FORT LEE, Virginia – Two messages resonated loud-and-clear at the Aug. 19 housing town hall here.
The first is that some residents are still unhappy about their living conditions at Fort Lee and Hunt Military Communities’ efforts to make things better. The second is the determination of the command to monitor work orders and resident feedback to ensure the housing partner is providing safe, healthy and functional homes to the military families who serve the nation.
Town hall attendance was strong with just over 100 individuals watching and providing feedback through the Facebook Live broadcast and a good in-person showing of at least 30 residents at the Memorial Chapel meeting location.
“Our purpose today is the same (as previous town halls held in February and May),” noted Col. Hollie Martin, garrison commander in her opening remarks. “We’re here to ensure our Soldiers and families have quality homes and feel safe and healthy living in them.”
Maj. Gen. Rodney Fogg, CASCOM and Fort Lee commanding general also welcomed the participants and assured them all comments about housing issues are welcome without fear of chain of command reprisal.
The colonel updated attendees on recent developments like the release of privatized housing survey results that showed the lowest overall satisfaction score among residents here in five years. Just over half of the Fort Lee homes invited to participate in the survey did so, and she emphasized why the involvement should have been higher.
“A point I made at the last town hall is that our (housing) partners get graded on the participation in that survey. So, if residents don’t participate, it’s not necessarily a good thing in terms of holding our housing partners accountable. The same could be said about the maintenance satisfaction surveys (sent out when work orders are closed). If you do not provide that feedback, whether satisfied or dissatisfied, then you have not let your voice be heard.”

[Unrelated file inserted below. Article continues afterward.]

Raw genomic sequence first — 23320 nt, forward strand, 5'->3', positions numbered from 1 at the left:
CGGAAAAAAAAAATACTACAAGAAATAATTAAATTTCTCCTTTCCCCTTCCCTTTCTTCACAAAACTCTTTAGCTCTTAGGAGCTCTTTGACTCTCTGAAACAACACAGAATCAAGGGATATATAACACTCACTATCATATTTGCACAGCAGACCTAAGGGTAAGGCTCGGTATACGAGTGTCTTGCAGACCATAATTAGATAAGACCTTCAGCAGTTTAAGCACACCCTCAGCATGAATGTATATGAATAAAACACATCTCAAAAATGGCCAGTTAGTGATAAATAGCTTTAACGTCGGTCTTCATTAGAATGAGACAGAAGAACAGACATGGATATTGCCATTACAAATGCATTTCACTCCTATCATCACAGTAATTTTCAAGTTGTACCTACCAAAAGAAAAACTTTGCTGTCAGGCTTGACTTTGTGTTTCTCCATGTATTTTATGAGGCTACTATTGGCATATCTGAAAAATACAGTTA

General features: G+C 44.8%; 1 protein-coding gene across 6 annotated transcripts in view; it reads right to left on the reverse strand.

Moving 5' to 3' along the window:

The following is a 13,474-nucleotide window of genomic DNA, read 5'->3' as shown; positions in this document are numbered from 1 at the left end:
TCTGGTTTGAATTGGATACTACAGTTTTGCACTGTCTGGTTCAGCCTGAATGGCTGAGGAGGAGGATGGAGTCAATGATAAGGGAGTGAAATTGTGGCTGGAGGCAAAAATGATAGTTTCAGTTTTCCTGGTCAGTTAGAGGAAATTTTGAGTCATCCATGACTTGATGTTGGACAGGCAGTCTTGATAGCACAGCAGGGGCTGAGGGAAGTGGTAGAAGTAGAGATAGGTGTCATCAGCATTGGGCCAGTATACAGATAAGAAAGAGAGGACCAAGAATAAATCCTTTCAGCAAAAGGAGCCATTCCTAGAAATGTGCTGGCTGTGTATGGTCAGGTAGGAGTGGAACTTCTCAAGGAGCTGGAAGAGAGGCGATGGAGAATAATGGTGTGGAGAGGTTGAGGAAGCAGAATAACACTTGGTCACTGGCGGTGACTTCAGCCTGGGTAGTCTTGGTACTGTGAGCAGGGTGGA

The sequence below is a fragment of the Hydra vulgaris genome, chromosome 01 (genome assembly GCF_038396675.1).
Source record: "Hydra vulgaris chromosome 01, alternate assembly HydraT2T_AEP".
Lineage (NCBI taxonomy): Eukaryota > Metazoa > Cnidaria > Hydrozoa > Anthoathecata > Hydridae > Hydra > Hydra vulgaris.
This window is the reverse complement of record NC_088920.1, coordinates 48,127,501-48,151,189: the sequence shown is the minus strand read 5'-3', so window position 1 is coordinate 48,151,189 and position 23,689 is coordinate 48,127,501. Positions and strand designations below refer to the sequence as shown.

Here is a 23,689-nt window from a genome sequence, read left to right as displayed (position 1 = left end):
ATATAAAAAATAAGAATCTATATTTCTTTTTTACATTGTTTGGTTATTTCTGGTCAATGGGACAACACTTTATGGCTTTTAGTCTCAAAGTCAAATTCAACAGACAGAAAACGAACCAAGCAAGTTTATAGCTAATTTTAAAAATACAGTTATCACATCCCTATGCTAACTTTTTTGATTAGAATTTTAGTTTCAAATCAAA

Issues that continue to garner the most attention, Martin noted, are the need for mold abatement and identifying related health issues; excessively delayed or shoddy maintenance work; insufficient landscaping services and residents feeling disrespected by the privatized housing staff. All of those concerns were expressed by town hall attendees later in the three-hour session.
Martin emphasized she’s not just looking for quick fixes, but long-term sustainable plans for continuous upkeep. “One area where we’ve made significant progress, but aren’t quite there yet, is resident communication,” she said. “I can’t overemphasize how important the work order process is to helping the command help you out because we’re tracking those every day. Also, be specific when reporting what’s wrong because if you just say ‘my sink is broken’ in a home with three of them, the maintenance person has to guess which one it is and may not get it right.”
Hunt Communities Assistant Vice President Jason Frenz highlighted a recent development in the work order area – his organization’s release of the RENTCafé resident app, which allows users to track the progress of repairs and offer feedback about the timeliness and quality of the work. It is available through the Apple and Google Play app stores.
Frenz emphasized that any resident who feels their home repair work was shoddy, completed in an unprofessional manner – to include maintenance workers entering without permission – or not being completed within the promised response times for emergency, urgent or routine submissions should make their Hunt neighborhood representative aware of the issue. It also can be reported to the post housing office and the commander’s hotline at 804-734-6300.
The newly formed Community Advisory Board also was discussed at length during the briefing. Organized by Hunt, it consists of a representative from each on-post neighborhood who meet regularly to engage in constructive dialogue, identify concerns and assist in planning community events to enhance Fort Lee’s quality of life.